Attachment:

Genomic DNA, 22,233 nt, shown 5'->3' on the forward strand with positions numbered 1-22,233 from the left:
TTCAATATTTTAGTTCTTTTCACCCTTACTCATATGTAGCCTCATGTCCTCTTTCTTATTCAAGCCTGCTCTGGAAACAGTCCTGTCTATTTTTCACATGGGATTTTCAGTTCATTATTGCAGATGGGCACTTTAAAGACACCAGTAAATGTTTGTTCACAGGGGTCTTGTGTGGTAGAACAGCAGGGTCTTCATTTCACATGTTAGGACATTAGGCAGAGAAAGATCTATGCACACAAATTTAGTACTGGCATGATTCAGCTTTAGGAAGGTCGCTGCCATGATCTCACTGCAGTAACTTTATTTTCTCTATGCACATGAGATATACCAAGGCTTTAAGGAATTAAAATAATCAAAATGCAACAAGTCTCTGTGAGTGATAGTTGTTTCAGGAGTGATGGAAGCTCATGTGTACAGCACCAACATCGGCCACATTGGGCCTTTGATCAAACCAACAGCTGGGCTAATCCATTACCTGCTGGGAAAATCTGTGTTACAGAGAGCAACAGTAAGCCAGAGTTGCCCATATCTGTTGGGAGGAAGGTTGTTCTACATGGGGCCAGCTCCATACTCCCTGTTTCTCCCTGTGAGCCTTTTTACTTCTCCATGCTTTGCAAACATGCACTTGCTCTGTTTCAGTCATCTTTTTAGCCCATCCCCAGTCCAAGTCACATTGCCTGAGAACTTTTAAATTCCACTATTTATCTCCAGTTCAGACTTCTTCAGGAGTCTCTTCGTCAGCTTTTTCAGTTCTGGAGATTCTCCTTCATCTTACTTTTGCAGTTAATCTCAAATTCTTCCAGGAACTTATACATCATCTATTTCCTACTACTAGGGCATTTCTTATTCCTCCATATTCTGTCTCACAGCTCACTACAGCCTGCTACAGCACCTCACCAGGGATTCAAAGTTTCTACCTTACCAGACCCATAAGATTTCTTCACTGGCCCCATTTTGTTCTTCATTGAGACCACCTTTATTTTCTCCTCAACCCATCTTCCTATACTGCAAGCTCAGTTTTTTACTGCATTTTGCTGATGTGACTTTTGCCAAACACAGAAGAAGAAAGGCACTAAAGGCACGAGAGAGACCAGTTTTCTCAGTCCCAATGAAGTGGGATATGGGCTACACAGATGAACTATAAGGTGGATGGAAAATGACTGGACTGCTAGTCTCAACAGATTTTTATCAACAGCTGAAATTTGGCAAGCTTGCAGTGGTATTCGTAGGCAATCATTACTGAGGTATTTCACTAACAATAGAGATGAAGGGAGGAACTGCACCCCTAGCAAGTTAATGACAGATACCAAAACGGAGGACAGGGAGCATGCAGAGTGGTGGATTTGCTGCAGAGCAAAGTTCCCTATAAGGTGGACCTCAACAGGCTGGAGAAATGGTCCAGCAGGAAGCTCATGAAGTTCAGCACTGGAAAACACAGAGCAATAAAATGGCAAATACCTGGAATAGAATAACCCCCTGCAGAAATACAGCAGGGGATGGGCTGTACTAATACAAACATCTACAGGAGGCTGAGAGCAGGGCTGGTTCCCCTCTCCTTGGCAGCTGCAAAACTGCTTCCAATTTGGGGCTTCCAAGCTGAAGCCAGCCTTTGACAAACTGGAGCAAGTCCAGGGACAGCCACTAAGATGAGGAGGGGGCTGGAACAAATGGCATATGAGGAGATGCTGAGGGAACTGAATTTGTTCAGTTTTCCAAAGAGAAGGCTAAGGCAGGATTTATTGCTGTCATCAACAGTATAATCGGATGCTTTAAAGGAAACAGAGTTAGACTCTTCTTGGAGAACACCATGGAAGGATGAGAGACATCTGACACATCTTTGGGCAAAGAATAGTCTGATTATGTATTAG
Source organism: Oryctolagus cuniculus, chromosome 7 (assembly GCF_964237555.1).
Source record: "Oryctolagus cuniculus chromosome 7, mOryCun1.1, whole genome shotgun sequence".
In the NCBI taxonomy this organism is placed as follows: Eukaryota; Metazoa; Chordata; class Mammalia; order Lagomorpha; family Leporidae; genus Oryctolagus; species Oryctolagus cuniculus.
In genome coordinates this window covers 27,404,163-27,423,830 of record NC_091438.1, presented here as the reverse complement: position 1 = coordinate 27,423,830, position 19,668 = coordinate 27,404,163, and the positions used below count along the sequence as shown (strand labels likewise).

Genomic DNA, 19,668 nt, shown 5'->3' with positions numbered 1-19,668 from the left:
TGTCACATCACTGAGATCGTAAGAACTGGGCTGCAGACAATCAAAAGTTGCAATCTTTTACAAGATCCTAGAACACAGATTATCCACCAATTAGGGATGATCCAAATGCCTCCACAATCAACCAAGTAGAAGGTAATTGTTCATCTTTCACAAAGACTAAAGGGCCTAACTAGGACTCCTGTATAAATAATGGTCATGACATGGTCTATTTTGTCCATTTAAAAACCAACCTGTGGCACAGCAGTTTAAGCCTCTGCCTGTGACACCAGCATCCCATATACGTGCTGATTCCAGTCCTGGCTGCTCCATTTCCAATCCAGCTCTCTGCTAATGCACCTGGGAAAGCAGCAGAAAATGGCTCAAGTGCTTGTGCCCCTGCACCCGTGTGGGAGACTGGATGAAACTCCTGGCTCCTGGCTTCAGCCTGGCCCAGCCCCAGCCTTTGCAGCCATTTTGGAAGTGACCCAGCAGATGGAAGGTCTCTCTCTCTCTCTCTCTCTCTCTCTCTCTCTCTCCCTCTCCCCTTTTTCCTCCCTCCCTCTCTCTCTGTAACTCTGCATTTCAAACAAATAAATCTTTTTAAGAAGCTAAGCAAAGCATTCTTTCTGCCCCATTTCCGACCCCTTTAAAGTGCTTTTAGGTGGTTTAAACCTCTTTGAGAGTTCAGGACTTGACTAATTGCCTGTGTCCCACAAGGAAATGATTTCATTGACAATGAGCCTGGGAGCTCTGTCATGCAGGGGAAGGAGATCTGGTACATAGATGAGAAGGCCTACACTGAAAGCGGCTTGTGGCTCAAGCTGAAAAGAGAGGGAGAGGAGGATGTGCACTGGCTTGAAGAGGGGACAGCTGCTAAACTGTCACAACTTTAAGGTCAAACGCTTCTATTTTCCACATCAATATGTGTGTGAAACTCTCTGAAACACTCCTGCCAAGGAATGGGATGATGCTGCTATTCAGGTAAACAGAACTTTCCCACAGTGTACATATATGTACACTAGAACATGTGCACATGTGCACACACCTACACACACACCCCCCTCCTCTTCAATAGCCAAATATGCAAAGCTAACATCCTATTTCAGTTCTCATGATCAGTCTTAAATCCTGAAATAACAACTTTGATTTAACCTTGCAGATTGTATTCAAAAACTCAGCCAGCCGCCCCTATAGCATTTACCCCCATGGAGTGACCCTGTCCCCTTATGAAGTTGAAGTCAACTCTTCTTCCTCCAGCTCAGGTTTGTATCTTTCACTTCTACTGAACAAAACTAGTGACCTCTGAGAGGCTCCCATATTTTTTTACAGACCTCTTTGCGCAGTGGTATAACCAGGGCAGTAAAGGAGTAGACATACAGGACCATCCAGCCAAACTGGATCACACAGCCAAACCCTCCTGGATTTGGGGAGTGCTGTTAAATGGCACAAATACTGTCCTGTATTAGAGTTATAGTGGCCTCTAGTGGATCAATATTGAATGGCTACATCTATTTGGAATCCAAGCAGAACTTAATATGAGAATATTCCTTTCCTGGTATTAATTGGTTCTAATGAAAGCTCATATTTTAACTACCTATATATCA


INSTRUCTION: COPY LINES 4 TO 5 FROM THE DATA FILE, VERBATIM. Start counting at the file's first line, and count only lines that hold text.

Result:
Source record: "Oryctolagus cuniculus chromosome 7, mOryCun1.1, whole genome shotgun sequence".
In the NCBI taxonomy this organism is placed as follows: Eukaryota; Metazoa; Chordata; class Mammalia; order Lagomorpha; family Leporidae; genus Oryctolagus; species Oryctolagus cuniculus.